Chinese Buddhism in Penang – Buddhistdoor Global

Penang State in Malaysia is probably the most religiously diverse place I have ever visited. As I walked through George Town, the capital of Penang, I was completely enchanted by the density of the different religious architectures. In the morning, the Hindu deities of the Sri Mahamariamman temple are awakened in a puja ritual. Throughout the day the sound of adhan, the call to prayer, is heard from the minaret of the Kapitan Keling Mosque. In the afternoon, I overlook the awe-inspiring view of the sea from Kek Lok Si (極樂寺) on the hill of Penang, the largest Buddhist temple in Malaysia.

From the start of the Common Era, Buddhism was introduced to the Malay Archipelago through Indian influence. However, Chinese Buddhism did not arrive until the second half of the 17th century, long after Islam had become the majority religion. When Chinese immigrants, mainly from Fujian and Guangdong provinces in southeast China, came to seek work and business opportunities, they also brought their beliefs and practices. The Kong Hock Keong (Guang Fu Gong, 廣 福 å®®) temple in central George Town is a prime example. The name “Guang” refers to immigrants from Guangdong, while “Fu” refers to those from Fujian because the temple was funded by 454 individuals and companies from both Chinese communities. Since its construction in 1800, Kong Hock Keong has been one of the most important places in Penang for worshipers of Guanyin, the Bodhisattva of Compassion, which is why the temple is better known as Kuan Yin Teng (Guanyin Ting, 觀音 亭).

The entrance to Kong Hock Keong. Author’s photo

For me, this temple reflects several characteristics of Chinese Buddhism in Penang. First, it is a mixture of Buddhist, Taoist and folk beliefs popular in Southeast China. In the main room, Mazu, tutelary goddess of sailors, is worshiped alongside Guanyin. Another room houses a collection of various statues, such as Guan Yu (god of martial arts), Wenchang Gong (god of culture), Zhusheng Niangniang (goddess of fertility), Jade Emperor, Bodhisattva Ksitigarbha and even Confucius. This is directly related to the second characteristic: Orthodoxy is here of secondary importance in the Chinese Buddhist community. Indeed, many temples around Penang are ruled by lay Buddhists. As immigrants and as an ethnic minority their main concern is survival, and rites that grant protection have received much more prominence than scriptural texts. Third, Buddhist temples bring together Chinese people from different parts of China. Chinese from the same local and dialect group often build guild halls, called Huiguan (會館), where they organize business among themselves. However, when a conflict arises between groups of different origins, Buddhist temples provide a neutral place where goodwill and sacred witness are present. To this day, Kong Hock Keong has been led by representatives from the origins of Guangdong and Fujian.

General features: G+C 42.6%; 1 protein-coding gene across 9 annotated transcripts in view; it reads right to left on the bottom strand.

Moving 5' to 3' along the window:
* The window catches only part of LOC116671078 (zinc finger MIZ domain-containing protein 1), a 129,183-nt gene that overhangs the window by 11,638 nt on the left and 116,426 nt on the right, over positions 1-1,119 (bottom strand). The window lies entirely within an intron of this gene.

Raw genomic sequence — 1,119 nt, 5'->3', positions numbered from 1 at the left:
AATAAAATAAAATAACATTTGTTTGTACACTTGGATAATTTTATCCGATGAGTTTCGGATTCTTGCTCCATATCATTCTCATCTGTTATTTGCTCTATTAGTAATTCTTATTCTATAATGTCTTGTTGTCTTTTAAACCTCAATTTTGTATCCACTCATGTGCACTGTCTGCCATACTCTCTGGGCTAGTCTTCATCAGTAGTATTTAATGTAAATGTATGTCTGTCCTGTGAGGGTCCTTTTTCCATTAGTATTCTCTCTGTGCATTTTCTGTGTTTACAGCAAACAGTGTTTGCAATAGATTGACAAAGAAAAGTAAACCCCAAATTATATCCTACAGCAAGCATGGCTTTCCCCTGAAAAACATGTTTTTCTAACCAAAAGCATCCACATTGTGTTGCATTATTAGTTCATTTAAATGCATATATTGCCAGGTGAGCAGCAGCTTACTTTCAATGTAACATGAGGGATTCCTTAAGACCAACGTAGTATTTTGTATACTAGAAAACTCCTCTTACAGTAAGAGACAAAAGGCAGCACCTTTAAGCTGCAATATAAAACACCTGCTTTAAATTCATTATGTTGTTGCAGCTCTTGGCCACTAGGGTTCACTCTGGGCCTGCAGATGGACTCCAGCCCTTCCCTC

However, these factors are only what was obvious to me as a tourist. To look beneath the surface, I contacted the Malaysian Buddhist Association (MBA) located at 182 Burmah Road in Penang, where I was fortunate enough to have the opportunity to speak with Loo Keat Seng, the associate secretary. The MBA was founded in 1959. Its headquarters in Penang was built in 1971, consisting of a Buddha hall, offices, libraries, a kindergarten and a free clinic. Loo explained to me that the MBA serves as a bridge between Buddhist temples, organizations, individuals, and the Malaysian government. While the government does not interfere with Buddhist activities, the association helps ensure that their religious needs are understood and met in this Muslim country. For example, the Vesak, a most important festival for Buddhists of all traditions as it commemorates the birth of the Buddha, has been declared a public holiday in Malaysia thanks to the efforts of the MBA.

The Buddha Hall of the Malaysian Buddhist Association.  Photo by Miaochuan.  From fo.ifeng.com
The Buddha Hall of the Malaysian Buddhist Association. Photo by Miaochuan. From fo.ifeng.com